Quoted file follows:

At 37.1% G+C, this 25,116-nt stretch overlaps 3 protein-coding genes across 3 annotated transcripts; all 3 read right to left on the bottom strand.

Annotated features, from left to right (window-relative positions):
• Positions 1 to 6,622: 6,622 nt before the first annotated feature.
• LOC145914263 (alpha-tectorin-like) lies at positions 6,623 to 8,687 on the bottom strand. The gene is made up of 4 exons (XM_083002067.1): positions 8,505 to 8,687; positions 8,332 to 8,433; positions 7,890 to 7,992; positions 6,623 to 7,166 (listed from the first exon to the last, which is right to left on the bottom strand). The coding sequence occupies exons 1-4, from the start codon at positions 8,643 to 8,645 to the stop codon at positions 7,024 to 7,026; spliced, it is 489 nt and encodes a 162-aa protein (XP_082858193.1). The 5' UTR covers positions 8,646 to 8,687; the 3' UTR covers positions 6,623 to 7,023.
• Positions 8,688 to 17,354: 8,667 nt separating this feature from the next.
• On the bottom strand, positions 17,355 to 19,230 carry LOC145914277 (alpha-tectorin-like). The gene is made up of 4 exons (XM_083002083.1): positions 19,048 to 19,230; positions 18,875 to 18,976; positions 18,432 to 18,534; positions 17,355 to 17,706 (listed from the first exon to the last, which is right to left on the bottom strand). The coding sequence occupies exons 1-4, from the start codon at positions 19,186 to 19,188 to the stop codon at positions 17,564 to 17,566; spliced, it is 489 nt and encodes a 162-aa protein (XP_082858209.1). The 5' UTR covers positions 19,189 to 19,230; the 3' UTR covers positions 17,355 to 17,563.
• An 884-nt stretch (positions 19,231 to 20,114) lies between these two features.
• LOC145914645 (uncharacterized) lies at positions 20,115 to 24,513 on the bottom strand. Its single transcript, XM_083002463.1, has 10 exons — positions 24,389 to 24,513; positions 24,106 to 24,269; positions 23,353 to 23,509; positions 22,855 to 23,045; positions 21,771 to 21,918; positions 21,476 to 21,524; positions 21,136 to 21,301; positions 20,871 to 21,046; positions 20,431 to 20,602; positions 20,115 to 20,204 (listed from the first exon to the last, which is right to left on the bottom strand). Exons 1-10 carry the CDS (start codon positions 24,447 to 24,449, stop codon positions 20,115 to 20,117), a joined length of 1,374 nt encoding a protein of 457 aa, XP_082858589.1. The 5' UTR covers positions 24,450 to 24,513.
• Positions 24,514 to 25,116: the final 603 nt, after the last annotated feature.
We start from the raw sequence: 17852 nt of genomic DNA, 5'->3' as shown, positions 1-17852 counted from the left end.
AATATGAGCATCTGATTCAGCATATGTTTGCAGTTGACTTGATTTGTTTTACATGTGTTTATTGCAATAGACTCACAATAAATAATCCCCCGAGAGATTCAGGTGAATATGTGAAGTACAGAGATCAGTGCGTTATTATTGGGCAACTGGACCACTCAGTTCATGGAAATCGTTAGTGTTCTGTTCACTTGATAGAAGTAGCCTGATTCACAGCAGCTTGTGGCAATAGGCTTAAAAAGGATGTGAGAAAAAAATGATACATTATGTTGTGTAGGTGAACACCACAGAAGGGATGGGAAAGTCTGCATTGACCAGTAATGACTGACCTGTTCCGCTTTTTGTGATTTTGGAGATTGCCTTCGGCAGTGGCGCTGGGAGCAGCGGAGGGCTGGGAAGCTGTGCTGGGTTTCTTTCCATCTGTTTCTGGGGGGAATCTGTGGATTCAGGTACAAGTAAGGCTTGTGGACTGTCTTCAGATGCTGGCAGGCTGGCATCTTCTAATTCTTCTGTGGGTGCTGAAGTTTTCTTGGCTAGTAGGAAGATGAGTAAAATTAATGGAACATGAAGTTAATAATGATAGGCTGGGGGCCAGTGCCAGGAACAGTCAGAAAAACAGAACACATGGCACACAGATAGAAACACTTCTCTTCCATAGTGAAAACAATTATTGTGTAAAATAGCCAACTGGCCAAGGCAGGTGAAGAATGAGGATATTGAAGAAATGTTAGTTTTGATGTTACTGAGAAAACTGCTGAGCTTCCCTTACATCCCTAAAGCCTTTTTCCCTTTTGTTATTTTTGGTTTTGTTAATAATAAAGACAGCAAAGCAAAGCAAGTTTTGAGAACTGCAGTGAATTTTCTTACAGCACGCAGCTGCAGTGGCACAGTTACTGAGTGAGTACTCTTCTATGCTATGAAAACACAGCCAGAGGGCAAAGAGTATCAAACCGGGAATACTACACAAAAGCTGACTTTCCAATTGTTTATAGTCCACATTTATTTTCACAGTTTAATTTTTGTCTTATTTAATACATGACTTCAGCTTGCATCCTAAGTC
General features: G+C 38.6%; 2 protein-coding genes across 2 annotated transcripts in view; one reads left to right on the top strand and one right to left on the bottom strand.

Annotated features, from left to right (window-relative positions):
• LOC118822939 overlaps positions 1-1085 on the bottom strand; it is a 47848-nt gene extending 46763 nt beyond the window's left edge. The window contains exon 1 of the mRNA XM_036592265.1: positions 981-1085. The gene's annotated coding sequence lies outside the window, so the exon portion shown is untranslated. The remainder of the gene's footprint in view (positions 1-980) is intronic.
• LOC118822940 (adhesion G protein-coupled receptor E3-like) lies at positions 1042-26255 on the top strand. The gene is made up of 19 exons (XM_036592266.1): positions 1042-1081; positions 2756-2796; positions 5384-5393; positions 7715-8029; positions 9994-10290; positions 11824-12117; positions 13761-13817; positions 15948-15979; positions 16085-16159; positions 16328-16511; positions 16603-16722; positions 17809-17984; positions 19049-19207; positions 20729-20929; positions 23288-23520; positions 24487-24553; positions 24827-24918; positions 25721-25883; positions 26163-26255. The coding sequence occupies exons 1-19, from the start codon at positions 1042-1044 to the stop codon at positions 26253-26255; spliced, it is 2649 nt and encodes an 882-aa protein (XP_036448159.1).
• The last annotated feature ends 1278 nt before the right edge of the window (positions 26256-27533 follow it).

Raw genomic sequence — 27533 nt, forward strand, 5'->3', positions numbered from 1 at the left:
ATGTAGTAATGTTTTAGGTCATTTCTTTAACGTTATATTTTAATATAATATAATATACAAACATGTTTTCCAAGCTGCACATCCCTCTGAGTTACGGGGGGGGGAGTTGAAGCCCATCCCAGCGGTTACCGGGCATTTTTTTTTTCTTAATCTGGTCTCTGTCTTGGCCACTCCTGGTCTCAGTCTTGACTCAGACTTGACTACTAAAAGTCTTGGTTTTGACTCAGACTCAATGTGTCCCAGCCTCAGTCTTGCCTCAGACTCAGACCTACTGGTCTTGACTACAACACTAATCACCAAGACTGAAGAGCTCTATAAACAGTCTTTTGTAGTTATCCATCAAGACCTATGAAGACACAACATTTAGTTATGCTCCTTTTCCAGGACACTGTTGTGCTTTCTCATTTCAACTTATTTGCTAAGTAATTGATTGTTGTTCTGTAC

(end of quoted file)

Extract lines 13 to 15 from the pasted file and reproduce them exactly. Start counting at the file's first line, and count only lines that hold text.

Annotated features, from left to right (window-relative positions):
• LOC118822939 overlaps positions 1-1085 on the bottom strand; it is a 47848-nt gene extending 46763 nt beyond the window's left edge. The window contains exon 1 of the mRNA XM_036592265.1: positions 981-1085. The gene's annotated coding sequence lies outside the window, so the exon portion shown is untranslated. The remainder of the gene's footprint in view (positions 1-980) is intronic.
• LOC118822940 (adhesion G protein-coupled receptor E3-like) lies at positions 1042-26255 on the top strand. The gene is made up of 19 exons (XM_036592266.1): positions 1042-1081; positions 2756-2796; positions 5384-5393; positions 7715-8029; positions 9994-10290; positions 11824-12117; positions 13761-13817; positions 15948-15979; positions 16085-16159; positions 16328-16511; positions 16603-16722; positions 17809-17984; positions 19049-19207; positions 20729-20929; positions 23288-23520; positions 24487-24553; positions 24827-24918; positions 25721-25883; positions 26163-26255. The coding sequence occupies exons 1-19, from the start codon at positions 1042-1044 to the stop codon at positions 26253-26255; spliced, it is 2649 nt and encodes an 882-aa protein (XP_036448159.1).